When asked Wednesday whether the audit was worth the cost, Wilson said that was an issue for the Legislature and the public to decide.

Smith described Wilson and other top medical school management as seeming to believe the audit was unnecessary, which he said impeded the process and could mean the school is less likely to implement the recommended changes that would improve operations.

"They would have preferred it didn't occur," Smith said. "A lot of clients feel that way. In some cases that made it a little more difficult than if they'd welcomed us with open arms." Legislature's role

State Sen. Judy Lee, R-Fargo, was among a group of legislators who advocated for the audit during the 2005 legislative session. Wednesday, Lee said she had not read the final product yet, but that her goal had been to help the medical school run more smoothly.

Lee said some medical school administrators "spent a fair amount of time defending themselves before any audit report was out, and I thought that was perhaps inappropriate. It's like going to your accountant at tax time. You figure out what you did this year and how you should do things differently next year. You don't beat up on your accountant because of what the accountant might find."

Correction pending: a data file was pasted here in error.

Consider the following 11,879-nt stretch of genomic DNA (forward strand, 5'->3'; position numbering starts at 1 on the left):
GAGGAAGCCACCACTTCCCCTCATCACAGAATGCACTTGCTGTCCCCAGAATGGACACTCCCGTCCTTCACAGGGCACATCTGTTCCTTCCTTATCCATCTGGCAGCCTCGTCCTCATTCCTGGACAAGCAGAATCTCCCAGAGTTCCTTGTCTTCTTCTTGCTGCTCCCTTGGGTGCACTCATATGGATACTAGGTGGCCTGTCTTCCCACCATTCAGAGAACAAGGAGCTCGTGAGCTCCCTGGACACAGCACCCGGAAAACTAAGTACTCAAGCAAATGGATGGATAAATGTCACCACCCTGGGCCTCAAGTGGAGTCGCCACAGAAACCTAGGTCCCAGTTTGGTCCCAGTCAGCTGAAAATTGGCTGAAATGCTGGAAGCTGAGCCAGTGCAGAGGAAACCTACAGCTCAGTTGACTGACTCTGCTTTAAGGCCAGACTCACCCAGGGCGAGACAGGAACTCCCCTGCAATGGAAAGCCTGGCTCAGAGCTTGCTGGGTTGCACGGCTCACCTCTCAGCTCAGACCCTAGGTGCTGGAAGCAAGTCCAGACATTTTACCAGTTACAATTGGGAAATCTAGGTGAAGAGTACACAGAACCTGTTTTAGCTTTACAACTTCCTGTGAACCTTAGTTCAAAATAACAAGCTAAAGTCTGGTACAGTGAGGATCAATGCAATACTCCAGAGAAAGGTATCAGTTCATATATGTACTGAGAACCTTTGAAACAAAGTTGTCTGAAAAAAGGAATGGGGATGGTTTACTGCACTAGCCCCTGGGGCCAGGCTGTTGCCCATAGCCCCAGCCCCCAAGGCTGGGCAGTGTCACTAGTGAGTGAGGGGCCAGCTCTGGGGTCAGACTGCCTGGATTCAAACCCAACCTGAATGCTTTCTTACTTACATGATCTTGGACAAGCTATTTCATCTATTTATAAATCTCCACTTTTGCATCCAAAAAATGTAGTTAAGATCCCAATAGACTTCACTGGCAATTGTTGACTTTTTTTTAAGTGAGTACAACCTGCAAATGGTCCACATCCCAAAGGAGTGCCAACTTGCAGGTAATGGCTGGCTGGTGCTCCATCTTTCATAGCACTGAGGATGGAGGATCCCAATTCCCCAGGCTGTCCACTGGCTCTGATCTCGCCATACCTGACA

In 2005, the audit was a contentious legislative issue that at one point threatened to block passage of the higher education budget.

Audit opponents argued the school's 2006 reaccredidation process was sufficient to examine difficulties and the funds for an audit could be better spent elsewhere in higher education.

A compromise struck at the end of the session barred the auditor's office from beginning its work before reaccredidation was complete.


What's next

Each audit document recommendation is followed by a response from the medical school either agreeing or disagreeing with the recommendation. When consensus wasn't reached, the auditor's office added a concluding remark after the medical school response.

Smith cited the number of concluding remarks as evidence that the medical school had not accepted some of the audit's basic premises.

Smith will present the audit to the Legislature's Audit and Fiscal Review Committee on Nov. 19. Medical school officials and UND President Charles Kupchella will answer lawmakers' questions at that meeting and have the chance to counter some of the audit's claims.

Kupchella said Wednesday that he planned to release a response letter in the next few days.

Part of the audit focuses on a disconnect between the medical school's practice and a 1945 state law that charges the school with endeavoring to provide doctors and other health professionals to every town in the state. The audit notes that law may be outdated and suggests the school work with legislators to update it.

Tuesday, Wilson touted some of the school's efforts to serve rural areas while calling the law's goal of placing a doctor in every town unrealistic.

An audit report addendum also suggests a new regional center model of rural healthcare delivery, where progressively higher-credentialed healthcare providers would be available as residents approached the center.


Marks reports on higher education. Reach him at (701) 780-1105; (800) 477-6572, ext. 105; or jmarks@gfherald.com .